Success! My Visit to IKEA Did Not Destroy My Relationship

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IKEA employees welcomed customers with thunderstick-banging and whoops of encouragement. - ALL PHOTOS BY DANNY WICENTOWSKI
  • All photos by Danny Wicentowski
  • IKEA employees welcomed customers with thunderstick-banging and whoops of encouragement.

Eleven days before its grand opening, my girlfriend and I drove through the deserted IKEA parking lot. She pointed to the store's upper level as we rolled past the entrance. There, she said, tracing her finger across the face of the blue monolith: That’s where the showrooms are; there’s the cafe where they serve the meatballs; that’s the loading dock for furniture pick-ups.

“You go up and you go through this loopy, labyrinth-y maze to get through the showroom,” she said. She sounded serious, like she was planning a bank heist. “There are a few shortcuts here and there, but we have to go through the whole thing.”

About my girlfriend: Her name is Christy. She is a full-blown IKEA lover/addict, something I discovered through her squeals of excitement every time we drove past the construction site on Vandeventer Avenue. For Christy, a trained interior designer and DIY buff, the Swedish furniture company might as well be the real-world embodiment of Santa’s workshop.

And so on Wednesday morning, Christy and I pile into her car and set off to see splendor of opening-day IKEA. This will be my first time setting foot in the iconic (and, according to 30 Rock, relationship-wrecking) megastore. 

Entering the parking lot, we are greeted by the thumping chorus of “She’s a Bad Mama Jama.” Employees and security guards in orange vests dance to the beat, waving us into the ground-level parking garage. When we finally arrive at the entrance, Fredbird is dishing out out high-fives to customers. Several employees wield the phallic-shaped balloons known as “thundersticks,” which produce a booming din when smashed together. 

Christy and I ascend an escalator and enter the world of IKEA. Gawking patrons shuffle through kitchens and living rooms, prodding lamps and trying out recliners. “Urban living is a growing movement,” a sign tells us. “Ingenuity and compromise is a must in such tight quarters but more and more people are willing to sacrifice space for location.”

The showrooms display models of these aforementioned tight quarters, one of which is measured at just 376 square feet. Each feels like it’s been laid out in perfect, functional harmony. Closet doors invariably slide open to reveal racks of extra storage. Christy bounces manically from feature to feature, pointing out the well-placed hanging hooks and shelving structures. She melts over an apron sink.

There ain't no love like apron sink love.
  • There ain't no love like apron sink love.

“This is showing you how to live,” Christy says. She twirls through some Swedish designer’s vision of a crafting studio. “This room is telling you, ‘This is a multi-use space, this is how you organize whatever it is you need to organize.’”

Christy treats IKEA’s showrooms like design pornography — visual demonstrations of how space, objects, lighting and color can form an intimate feeling of, well, home. The small, seemingly personal touches of fakery are top notch: The spaces are furnished with ink-marked recipe books left on kitchen counters and diaries on end-tables. Figurines and picture frames adorn living room mantles. Comic books are stacked on a desk in a child’s bedroom.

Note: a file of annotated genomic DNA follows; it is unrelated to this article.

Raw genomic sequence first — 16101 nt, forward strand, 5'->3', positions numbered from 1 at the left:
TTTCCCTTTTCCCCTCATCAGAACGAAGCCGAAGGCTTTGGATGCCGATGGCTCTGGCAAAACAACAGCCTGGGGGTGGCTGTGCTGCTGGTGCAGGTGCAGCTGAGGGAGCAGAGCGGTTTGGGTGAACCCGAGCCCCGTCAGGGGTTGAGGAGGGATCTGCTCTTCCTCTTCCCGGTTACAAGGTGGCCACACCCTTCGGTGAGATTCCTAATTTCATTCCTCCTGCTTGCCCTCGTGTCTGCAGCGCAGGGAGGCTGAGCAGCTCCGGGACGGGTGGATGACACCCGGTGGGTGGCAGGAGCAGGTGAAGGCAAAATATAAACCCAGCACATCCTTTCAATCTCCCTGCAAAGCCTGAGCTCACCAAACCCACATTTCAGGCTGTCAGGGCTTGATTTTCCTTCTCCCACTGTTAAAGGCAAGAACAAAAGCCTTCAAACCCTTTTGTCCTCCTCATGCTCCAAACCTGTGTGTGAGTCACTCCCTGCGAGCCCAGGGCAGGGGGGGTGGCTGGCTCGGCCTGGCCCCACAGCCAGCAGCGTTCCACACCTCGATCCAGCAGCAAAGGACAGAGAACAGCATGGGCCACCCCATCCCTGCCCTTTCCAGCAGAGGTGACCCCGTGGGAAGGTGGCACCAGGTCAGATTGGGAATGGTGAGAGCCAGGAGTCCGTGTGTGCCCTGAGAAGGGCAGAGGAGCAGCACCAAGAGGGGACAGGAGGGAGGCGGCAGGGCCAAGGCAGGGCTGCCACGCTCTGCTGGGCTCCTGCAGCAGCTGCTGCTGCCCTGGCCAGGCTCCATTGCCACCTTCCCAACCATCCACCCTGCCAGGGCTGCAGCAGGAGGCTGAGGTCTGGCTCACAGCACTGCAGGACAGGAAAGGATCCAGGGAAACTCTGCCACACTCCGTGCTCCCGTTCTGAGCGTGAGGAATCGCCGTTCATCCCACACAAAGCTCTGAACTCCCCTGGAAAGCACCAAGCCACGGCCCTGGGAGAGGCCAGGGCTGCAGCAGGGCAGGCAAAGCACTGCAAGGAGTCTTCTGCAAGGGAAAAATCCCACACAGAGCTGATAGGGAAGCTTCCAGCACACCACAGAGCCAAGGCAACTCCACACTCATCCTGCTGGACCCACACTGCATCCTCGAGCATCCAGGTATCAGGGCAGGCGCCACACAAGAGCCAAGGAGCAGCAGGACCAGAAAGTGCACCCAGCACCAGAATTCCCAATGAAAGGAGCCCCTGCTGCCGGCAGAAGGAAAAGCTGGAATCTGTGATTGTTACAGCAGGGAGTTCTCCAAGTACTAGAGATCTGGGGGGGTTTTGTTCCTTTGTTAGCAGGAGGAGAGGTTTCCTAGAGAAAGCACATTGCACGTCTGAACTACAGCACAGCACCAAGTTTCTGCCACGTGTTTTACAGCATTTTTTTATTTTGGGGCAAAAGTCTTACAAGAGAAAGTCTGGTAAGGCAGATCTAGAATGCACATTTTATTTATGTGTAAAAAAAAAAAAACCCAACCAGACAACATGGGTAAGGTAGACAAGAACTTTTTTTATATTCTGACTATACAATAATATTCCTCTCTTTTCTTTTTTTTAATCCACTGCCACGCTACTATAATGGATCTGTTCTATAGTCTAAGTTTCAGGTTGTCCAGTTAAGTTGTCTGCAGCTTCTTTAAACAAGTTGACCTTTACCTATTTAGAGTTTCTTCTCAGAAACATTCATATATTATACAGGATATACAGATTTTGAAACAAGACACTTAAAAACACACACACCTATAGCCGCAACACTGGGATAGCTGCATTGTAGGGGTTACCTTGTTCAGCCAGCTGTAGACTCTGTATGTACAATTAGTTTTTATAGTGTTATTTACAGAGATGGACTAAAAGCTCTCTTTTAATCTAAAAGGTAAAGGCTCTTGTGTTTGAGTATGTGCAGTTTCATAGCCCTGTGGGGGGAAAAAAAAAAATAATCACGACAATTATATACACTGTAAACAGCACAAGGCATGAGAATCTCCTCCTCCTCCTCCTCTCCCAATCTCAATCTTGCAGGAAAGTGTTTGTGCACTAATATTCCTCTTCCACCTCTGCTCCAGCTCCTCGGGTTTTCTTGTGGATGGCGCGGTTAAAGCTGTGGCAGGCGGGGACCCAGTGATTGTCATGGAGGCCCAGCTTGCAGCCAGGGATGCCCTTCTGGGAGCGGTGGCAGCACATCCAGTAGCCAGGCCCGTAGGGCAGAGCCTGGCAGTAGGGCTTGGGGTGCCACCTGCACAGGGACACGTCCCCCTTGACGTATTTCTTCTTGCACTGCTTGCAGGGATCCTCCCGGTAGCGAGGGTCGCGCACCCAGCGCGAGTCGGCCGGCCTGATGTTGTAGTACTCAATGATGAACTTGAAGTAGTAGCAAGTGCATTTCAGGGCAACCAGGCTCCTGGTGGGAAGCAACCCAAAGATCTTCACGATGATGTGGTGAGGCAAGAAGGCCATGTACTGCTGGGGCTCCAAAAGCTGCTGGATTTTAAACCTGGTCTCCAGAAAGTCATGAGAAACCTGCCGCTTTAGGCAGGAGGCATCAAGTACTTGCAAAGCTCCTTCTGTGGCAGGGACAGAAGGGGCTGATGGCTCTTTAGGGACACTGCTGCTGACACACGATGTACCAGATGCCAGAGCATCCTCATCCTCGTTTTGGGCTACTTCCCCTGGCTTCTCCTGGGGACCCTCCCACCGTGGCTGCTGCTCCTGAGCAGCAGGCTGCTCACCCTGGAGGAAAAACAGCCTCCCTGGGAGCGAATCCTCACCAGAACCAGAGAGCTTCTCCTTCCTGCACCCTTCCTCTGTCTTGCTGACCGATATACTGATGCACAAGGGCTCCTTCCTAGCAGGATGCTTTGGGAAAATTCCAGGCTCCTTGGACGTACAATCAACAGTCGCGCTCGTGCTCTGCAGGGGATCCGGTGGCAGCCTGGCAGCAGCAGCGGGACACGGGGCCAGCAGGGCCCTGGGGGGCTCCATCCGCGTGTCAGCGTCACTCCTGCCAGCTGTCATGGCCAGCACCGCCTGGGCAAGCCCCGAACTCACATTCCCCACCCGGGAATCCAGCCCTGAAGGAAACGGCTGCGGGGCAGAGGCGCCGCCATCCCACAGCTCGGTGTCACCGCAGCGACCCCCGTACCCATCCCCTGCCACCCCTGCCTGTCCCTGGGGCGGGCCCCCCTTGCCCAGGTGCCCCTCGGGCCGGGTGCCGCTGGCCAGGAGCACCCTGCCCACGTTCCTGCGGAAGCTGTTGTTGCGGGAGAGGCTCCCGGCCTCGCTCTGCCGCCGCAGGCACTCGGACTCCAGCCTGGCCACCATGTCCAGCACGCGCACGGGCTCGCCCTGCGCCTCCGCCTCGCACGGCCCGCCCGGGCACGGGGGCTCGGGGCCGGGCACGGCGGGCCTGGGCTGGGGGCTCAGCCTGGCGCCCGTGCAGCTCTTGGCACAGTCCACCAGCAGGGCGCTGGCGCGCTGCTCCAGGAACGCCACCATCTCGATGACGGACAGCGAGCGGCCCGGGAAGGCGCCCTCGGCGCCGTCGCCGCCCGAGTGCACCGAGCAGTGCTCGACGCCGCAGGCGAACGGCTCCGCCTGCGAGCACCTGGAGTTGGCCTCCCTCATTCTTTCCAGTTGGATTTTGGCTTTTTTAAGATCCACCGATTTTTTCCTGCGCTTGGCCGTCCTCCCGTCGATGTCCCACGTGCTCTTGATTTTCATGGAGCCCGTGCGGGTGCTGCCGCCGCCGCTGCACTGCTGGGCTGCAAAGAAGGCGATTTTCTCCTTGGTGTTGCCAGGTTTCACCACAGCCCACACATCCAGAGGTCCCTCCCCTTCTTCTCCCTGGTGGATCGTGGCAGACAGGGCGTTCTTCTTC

“The risk of these spaces,” Christy warns, “is that it gives you a much more open feel than you think it does. Because it’s in a warehouse, you walk into this space and you think, ‘Oh, god it’s so gorgeous, it’s so open.’ But if there was a wall right there this would feel really tight.”

After two hours spent wandering through IKEA’s Stepford village, we finally hit the cafe, home to the store’s famous Swedish meatballs. The line, however, is dishearteningly long. We opt instead for Swedish chocolate and beverages (soda for her, coffee for me). We stop to watch an exhausted-looking saxophone player belt out tunes to a distracted audience. 

ikea_03_sax.jpg

The rest of the trip goes rather quickly. Christy moseys through the lower area of the store, where customers can grab many of the items showcased in the model rooms on the second floor.  Even further into the belly of the store lies its warehouse area, a massive space with soaring aisles and stacked merchandise that reminds me of Home Depot. 

Your perfect living room set is in one of those boxes, somewhere, probably.
  • Your perfect living room set is in one of those boxes, somewhere, probably.

In the end, our trip hardly seemed like the so-called "relationship nightmare" experts warned about. And even putting aside the pop-psychology bullshit, it seems difficult to justify the amount of ink (including ours) spilled over IKEA. Did we really need to catalog every single rumor of the store's arrival, report on multiple construction updates and make IKEA boner puns? In retrospect, maybe not. 

For me, my first IKEA trip amounted to an utterly normal consumerist experience, a slog through a branded jungle of appliances, dining room tables and knick knacks. On some level, I'm both baffled and jealous of Christy's fan-girl enthusiasm; she seemed at home among the excited crowds of furniture shoppers. Granted, I certainly didn't come away disliking IKEA. I think it's probably a great place to find a cheap couch or table. But, when it comes down to it, the couch itself doesn't matter to me — I'm far happier knowing Christy and I would haul that motherfucker up the stairs together. 

Follow Danny Wicentowski on Twitter at @D_Towski. E-mail the author at Danny.Wicentowski@RiverfrontTimes.com


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